Will do more thinking about what we said when I take the time this week to get away from ‘it all’. Or, wait. Maybe just not-think for a spell…
To the journeys, the new, the near and the next. See you in the up.
That was surprising and refreshing. I had no idea… that such a small, short question could launch us into, well, I like to call it, um, S P A C E. Designing it: that’s what I do, mostly, but it’s hard to talk about when you haven’t actually experienced it… the things we said, right? Life. The journey. Etc.
Yeah. Writing a blog post and writing a journal are similar, but I’ve turned this into something else… like, public-facing letters. This. This, too. It’s a letter. Like as if we could find a way back to those times we would send postcards (except, hey, mail gets lost… I’ve already heard that an envelope went awry because of floods in the southeastern United States and because of probably rules and things you can’t put into them towards Eastern Europe. Alas.)
But so? We have internet. So let’s use it. To connect. Say, maybe, this was a postcard, or written in pencil, maybe even cursive. (As you know, there are mostly keyboards around in the cafes here, these days).
The things we said yesterday
WELL, I SAID I’d write up what we talked about, didn’t I? Tell you what I heard, tell you as clearly as I can given the background noise (a large group of Ozzies, but they are family-oriented types, they seem to be having a very grownup conversation about whereabouts of the travels of the others; catching up). Mind, it would be easier to write if it was as quiet as when you were here and with far fewer distractions around. When it starts filling up, I feel like leaving a place. More about that to be reflected on, inwardly: when a place gets ‘discovered’ it’s time to move on. I had this short pice I wrote about Haapavesi, in Finland, and someone saw that and said, ‘You went to Haapavesi? Haapavesi!? You go to… peculiar places!’ (Oh. Do I? I guess… I’m looking for new things. And not the things that have already been written about, blogged about, instagrammed, blah blah.) Food coloring in my avocado in Bali. Food coloring so it would be greener. You know, for the instagram. (I returned it.)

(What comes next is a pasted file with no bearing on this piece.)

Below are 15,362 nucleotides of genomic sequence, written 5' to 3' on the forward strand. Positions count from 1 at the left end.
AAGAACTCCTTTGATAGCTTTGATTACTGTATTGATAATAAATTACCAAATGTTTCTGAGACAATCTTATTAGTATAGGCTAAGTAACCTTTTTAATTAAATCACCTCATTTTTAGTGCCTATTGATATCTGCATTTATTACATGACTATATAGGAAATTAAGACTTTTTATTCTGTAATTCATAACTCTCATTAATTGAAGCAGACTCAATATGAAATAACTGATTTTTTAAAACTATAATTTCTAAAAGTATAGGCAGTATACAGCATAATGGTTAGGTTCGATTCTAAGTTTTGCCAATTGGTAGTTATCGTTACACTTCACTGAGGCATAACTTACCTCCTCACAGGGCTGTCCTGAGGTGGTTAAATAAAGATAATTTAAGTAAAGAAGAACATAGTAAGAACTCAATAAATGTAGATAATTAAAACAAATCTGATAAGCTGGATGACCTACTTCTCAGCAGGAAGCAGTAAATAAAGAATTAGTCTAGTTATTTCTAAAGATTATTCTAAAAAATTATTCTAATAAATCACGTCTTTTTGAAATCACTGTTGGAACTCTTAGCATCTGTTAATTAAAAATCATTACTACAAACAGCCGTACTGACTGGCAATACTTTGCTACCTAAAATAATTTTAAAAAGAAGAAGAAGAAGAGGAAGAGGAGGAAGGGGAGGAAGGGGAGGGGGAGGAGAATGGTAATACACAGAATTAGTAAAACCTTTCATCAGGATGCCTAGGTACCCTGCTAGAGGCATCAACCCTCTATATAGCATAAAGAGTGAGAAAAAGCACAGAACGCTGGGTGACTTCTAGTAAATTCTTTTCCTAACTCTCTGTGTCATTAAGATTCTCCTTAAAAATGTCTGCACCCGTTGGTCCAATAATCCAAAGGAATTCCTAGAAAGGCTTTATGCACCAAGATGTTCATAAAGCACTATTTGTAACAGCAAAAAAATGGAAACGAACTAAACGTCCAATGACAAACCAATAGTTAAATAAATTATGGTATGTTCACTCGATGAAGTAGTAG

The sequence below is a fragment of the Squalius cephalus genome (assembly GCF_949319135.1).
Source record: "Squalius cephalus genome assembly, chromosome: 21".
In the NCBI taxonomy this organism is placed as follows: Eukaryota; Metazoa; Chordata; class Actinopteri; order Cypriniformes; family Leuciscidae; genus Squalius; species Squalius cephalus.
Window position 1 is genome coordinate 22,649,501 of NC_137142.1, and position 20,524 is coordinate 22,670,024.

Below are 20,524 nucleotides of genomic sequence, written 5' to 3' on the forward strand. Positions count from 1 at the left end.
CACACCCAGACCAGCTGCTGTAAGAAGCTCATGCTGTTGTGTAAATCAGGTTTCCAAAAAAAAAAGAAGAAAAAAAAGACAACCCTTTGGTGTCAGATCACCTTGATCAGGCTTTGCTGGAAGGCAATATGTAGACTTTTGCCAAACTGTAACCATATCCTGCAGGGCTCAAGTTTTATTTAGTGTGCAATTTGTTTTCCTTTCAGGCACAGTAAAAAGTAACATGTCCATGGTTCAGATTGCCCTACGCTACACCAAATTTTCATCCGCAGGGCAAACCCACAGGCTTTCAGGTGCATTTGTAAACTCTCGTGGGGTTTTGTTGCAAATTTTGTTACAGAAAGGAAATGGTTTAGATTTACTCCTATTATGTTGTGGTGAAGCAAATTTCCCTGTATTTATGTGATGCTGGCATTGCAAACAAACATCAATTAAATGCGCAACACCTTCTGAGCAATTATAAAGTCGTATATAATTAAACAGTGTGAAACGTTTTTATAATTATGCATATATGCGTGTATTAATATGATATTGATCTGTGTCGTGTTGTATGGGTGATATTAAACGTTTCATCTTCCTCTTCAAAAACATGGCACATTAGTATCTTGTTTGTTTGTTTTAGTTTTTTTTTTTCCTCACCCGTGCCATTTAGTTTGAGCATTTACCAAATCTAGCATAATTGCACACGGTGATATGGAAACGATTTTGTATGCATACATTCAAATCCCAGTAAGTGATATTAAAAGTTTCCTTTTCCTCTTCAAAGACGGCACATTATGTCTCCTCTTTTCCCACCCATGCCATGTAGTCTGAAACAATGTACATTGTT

Ahead. Well. Sure. Big topic. The things to come are what they are going to be, right? We talked about, in my words, ‘where the turn happened.’ Both of us, questing. Finding one another by sheer chance, in that magic moment that later in the day, I ran into K and he and I talked about that. Some more. And som either things about narratives, but it dived into something super fast-paced and multi-layered when that conversation shifted (place, moment) to another box of space, closer to BKK1, where M was waiting with an empty plate and a laptop and ready to talk. About. Everything. Which I love. And here we are again… S P A C E quests S P A C E, I’m starting to realize, and sometimes I bump into the likes of wonderful young women like you, O, and it reminds me that I have to keep writing towards you: and the others, who are probably, if you are anything like me, wondering what to make of ‘it all’ and how to plough forward into the rough seas of the darkness of not-knowing. A good question.
Forays and purple prose
THAT SHOULD be a book, really. A Book of New Things. Am working on it, with some friends, behind the scenes here, to be honest. (All kinds of meanders, wanders, forays into the field, but coming back, touching down, resonance-finding and discovering.) Recently, after asking for some advice about where to take DK in 2019, someone I don’t know well told me to get rid of, in a nice way, I mean, but to tone down all the flowerylanguage. Ornamental verse, and all. Someone else had said that, too. ‘Just say it straight, DK. If you start getting attached to all the decorative writing, it’s nice, and all, but they won’t understand and they’ll just shake their heads and if they’re talking to you say, nicely, ‘I like this but I don’t know what the hell you’re talking about.’ Noted. But you know? When I talk all flowery in real life, it’s a different kind of a moment. It’s actually… sometimes… welcomed, in a way, I feel? Maybe because it’s so rare that someone wants to talk in a way that sounds like it’s being written as she talks. I guess. That’s just. How I am, sometimes. Purple prose: it’s cool.